That’s it, we just spent 1 month and a half in Japan, 1 month in Osaka and 2 weeks in Tokyo. It’s time to take stock of this incredible experience.
This is the very first time we come to Japan. The reason why we have never been there before is that we want our stay to be really special. So, when we were on a permanent contract, 2 weeks seemed too short; and when we were on an 11-month world tour, the budget for a stopover in Japan seemed too big. So coming here as digital nomads is really the best option for us.
Japan allows us to make many of my dreams come true:
- See the cherry blossoms
- See the geishas for real
- See Mount Fuji
As we are in “plan as late as possible” mode, we looked at the cherry blossom calendar only in January (2 months before the period), we were lucky to do it so late because this year, the flowers bloom 1 to 2 weeks in advance, and as they stay on the tree maximum 1 week, we had to be in Japan from April 1st to April 15th roughly – so somewhere in Japan, the cherry trees will be in full-bloom.
So we were able to see this in Osaka
and this in Kyoto
The flowers leave at the slightest gust of wind, as soon as the first rain… we thought we could enjoy the flowers for a week, so we went to Mount Yoshino a week later, with our hands in our pockets, only to see the cherry petals falling on our hair…
Seeing how ephemeral things can be has given me a lot to think about.
Since our arrival in Japan, I have been struck by insomnia while Japan is only 2 hours away from Vietnam. It’s as if I continue to live according to the Vietnamese schedule. I don’t think we can make the link with the movie Lost in Translation (where the characters also have insomnia for several months in Japan), but because of a super stupid detail: in the restaurants, they serve us free green tea, and it’s so good that I drink it several times a day, hence the insomnia.
But those long hours of trying to fall asleep allowed me to think again about myself, my life, life in general. It hasn’t happened to me in several months. I was incomfort zone in Europe and South East Asia. Here, even if it’s not really a world apart, things are new and different enough for you to take a new look at yourself and at life.
A perfect world
Here in Japan, everything is perfect in appearance. In the restaurants, there are baskets under the chairs where we can put our bags, there are hangers to hang our coats. In barbecue restaurants, we hide our coats under the seats so that they don’t embalm. At ATMs, there is a hook to rest your cane or umbrella, the screen of the dispenser is only visible to the person in front, there is even a small mirror in a particular shape to see if there is someone looking over our shoulders. When we buy something fresh, we are given small bags of fake ice cubes (i.e. it’s frozen but won’t melt) to keep it fresh until we take it home. When you order on Amazon, you can have it delivered to a store next door that’s open 24 hours a day, and pay only on delivery. When we are told “it’s coming on a certain date”, well it’s coming on that date. There are no garbage cans on the street, but everyone takes their garbage home to throw it away. The streets are always clean, and so are the subways. When the train or the subway is scheduled at 5:05 pm, it leaves at 5:05 pm without fail …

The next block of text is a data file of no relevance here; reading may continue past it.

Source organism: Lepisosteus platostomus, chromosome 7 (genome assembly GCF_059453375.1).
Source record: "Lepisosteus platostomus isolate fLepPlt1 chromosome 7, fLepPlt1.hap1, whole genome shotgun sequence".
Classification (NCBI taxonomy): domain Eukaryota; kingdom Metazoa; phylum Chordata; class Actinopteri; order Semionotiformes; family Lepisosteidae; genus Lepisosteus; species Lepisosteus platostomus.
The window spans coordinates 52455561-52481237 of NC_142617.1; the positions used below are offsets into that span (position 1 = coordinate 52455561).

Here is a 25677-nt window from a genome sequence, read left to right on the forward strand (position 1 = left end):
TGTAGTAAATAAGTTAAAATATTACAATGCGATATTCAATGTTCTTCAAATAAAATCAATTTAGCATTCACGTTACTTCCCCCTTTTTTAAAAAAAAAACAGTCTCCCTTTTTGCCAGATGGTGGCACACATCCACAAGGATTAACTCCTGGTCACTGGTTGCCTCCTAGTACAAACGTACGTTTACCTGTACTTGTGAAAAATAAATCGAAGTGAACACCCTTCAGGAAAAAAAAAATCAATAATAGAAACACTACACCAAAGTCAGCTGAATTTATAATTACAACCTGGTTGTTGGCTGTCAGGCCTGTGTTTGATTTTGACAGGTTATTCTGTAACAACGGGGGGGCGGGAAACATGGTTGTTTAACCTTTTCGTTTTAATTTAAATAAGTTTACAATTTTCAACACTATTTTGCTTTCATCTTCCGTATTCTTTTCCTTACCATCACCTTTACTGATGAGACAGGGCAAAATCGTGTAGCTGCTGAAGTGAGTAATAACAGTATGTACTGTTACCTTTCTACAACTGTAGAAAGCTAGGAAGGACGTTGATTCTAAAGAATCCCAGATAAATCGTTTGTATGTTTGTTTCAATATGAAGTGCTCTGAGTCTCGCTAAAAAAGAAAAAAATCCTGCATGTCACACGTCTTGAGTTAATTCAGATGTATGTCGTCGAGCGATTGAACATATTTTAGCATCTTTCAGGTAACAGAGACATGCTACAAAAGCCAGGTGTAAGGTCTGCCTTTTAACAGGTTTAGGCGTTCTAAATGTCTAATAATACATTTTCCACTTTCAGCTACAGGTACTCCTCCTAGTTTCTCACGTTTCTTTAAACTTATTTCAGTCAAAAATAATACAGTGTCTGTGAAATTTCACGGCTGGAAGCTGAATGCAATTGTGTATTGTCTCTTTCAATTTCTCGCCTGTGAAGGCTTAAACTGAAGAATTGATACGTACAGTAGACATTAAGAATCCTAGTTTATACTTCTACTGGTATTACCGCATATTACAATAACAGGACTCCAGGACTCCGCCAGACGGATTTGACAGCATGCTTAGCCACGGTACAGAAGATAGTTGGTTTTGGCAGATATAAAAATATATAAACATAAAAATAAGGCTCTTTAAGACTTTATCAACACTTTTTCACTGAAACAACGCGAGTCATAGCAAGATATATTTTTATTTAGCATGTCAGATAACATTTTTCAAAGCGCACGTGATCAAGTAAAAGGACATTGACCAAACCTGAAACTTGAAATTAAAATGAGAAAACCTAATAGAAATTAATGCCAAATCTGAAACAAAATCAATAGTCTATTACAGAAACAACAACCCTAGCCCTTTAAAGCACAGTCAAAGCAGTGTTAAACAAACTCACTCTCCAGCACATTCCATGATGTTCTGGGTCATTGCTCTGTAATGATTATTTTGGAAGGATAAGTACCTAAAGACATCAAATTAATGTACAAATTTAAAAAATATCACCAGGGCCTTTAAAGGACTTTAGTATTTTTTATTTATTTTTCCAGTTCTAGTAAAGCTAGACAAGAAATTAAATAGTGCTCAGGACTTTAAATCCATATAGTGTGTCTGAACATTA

Everything is studied so that the slightest need, not yet expressed, is satisfied. Everything is done with such perfection that when you can’t find a spoon in the ice cream dispenser, you say to yourself “wait, we’re in Japan, we have to open our eyes, the spoons must be next to it” and yes, a few seconds later, you’ll find them in a small compartment in front of the dispenser.
Here, people don’t complain, they don’t raise their voices, they don’t run, they don’t yell at us. On the contrary, they are all very pleasant, smiling, polite, trying to do their best to help us and make our stay as pleasant as possible.
Yes, it’s so nice to live in such a perfect world. Sometimes I’ve asked myself, why do they do it and other countries don’t?
It is by talking with several expats that we finally understand, behind this perfect execution are hidden long hours of work, stress, checking in all directions and planning in case of X,Y, Z.
I think I came to Japan to learn to accept imperfection. I am an extremely demanding person with myself and especially with others. I can’t necessarily understand, when perfection is attainable, why others can do such sloppy work, or how they can have such an unsatisfactory life and continue to live it?
Japan has shown me that we can indeed achieve perfection, but always at the expense of our time and our health. Despite all the high technologies available, Japanese people continue to work hard and until 9pm every night. The salaries are equivalent to French salaries, but the working time and the number of vacation days (about 12 days/year) have nothing to do with the French rhythm.
The culture of detail forces them to work hard to deliver a flawless job, to meet deadlines. In the case of an app for example, there is a QA (quality assurance) team capable of listing hundreds of catastrophic scenarios (some of which may never happen) and for each scenario, the app in question must have a corresponding answer.
I’m not saying that I will stop being a perfectionist, but I will choose not to be sick of it anymore. I will continue to give the best of myself to achieve perfection, and to pull people up, but if they don’t, or if I don’t, I won’t think for hours about how else I could have done it. On the contrary, I’m going to analyze the effort made in relation to the time spent, draw conclusions, and move on to other things.
Geishas & Mount Fuji
…and also see Mount Fuji.
Our Airbnb in Osaka
Our Airbnb in Osaka hasn’t got us any more than that. It is half-traditional half-modern and therefore it has all the possible drawbacks: draught, no daylight, almost no heating, tiny bathroom, not very functional.
But the advantage is to be in the center of Osaka, close to Namba station, with hundreds of gourmet restaurants within a 5mn walk. And that, I really liked! Right next to our place, there is a café where we pay by the hour. We were turned away several times because the waiter thought we did not understand the principle of coffee by the hour, but we had to impose ourselves by displaying the translation on Google Translate “hello, can I stay here xx hours?”. So we work on it from time to time, when our apartment seems too cold (update: this café has closed its doors).